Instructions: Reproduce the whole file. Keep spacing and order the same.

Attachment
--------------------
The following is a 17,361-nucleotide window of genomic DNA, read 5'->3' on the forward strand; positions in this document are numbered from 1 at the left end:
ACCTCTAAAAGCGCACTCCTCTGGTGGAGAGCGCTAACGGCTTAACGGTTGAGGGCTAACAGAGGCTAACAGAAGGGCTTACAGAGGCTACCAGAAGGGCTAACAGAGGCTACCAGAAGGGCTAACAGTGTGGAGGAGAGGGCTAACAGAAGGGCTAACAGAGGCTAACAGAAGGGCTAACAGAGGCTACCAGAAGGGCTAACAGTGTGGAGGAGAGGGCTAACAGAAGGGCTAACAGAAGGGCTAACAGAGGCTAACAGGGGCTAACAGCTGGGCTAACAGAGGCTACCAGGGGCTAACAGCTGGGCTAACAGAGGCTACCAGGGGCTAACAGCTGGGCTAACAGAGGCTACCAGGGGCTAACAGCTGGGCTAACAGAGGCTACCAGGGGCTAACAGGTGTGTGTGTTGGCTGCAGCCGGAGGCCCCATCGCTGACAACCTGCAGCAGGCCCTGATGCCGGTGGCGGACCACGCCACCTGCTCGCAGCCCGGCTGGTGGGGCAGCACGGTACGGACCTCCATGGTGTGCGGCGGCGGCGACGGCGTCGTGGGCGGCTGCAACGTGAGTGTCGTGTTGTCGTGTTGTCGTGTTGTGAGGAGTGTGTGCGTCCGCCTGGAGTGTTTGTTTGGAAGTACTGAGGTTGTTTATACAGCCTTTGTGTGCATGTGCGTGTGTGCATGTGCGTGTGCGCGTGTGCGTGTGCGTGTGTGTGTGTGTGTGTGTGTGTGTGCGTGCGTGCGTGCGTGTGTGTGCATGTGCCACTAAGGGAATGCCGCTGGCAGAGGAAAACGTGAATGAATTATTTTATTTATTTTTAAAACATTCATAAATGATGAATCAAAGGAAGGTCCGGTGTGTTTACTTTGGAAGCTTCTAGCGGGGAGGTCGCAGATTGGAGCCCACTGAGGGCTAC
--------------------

The following is a 17,361-nucleotide window of genomic DNA, read 5'->3' on the forward strand; positions in this document are numbered from 1 at the left end:
ACCTCTAAAAGCGCACTCCTCTGGTGGAGAGCGCTAACGGCTTAACGGTTGAGGGCTAACAGAGGCTAACAGAAGGGCTTACAGAGGCTACCAGAAGGGCTAACAGAGGCTACCAGAAGGGCTAACAGTGTGGAGGAGAGGGCTAACAGAAGGGCTAACAGAGGCTAACAGAAGGGCTAACAGAGGCTACCAGAAGGGCTAACAGTGTGGAGGAGAGGGCTAACAGAAGGGCTAACAGAAGGGCTAACAGAGGCTAACAGGGGCTAACAGCTGGGCTAACAGAGGCTACCAGGGGCTAACAGCTGGGCTAACAGAGGCTACCAGGGGCTAACAGCTGGGCTAACAGAGGCTACCAGGGGCTAACAGCTGGGCTAACAGAGGCTACCAGGGGCTAACAGGTGTGTGTGTTGGCTGCAGCCGGAGGCCCCATCGCTGACAACCTGCAGCAGGCCCTGATGCCGGTGGCGGACCACGCCACCTGCTCGCAGCCCGGCTGGTGGGGCAGCACGGTACGGACCTCCATGGTGTGCGGCGGCGGCGACGGCGTCGTGGGCGGCTGCAACGTGAGTGTCGTGTTGTCGTGTTGTCGTGTTGTGAGGAGTGTGTGCGTCCGCCTGGAGTGTTTGTTTGGAAGTACTGAGGTTGTTTATACAGCCTTTGTGTGCATGTGCGTGTGTGCATGTGCGTGTGCGCGTGTGCGTGTGCGTGTGTGTGTGTGTGTGTGTGTGTGTGCGTGCGTGCGTGCGTGTGTGTGCATGTGCCACTAAGGGAATGCCGCTGGCAGAGGAAAACGTGAATGAATTATTTTATTTATTTTTAAAACATTCATAAATGATGAATCAAAGGAAGGTCCGGTGTGTTTACTTTGGAAGCTTCTAGCGGGGAGGTCGCAGATTGGAGCCCACTGAGGGCTAC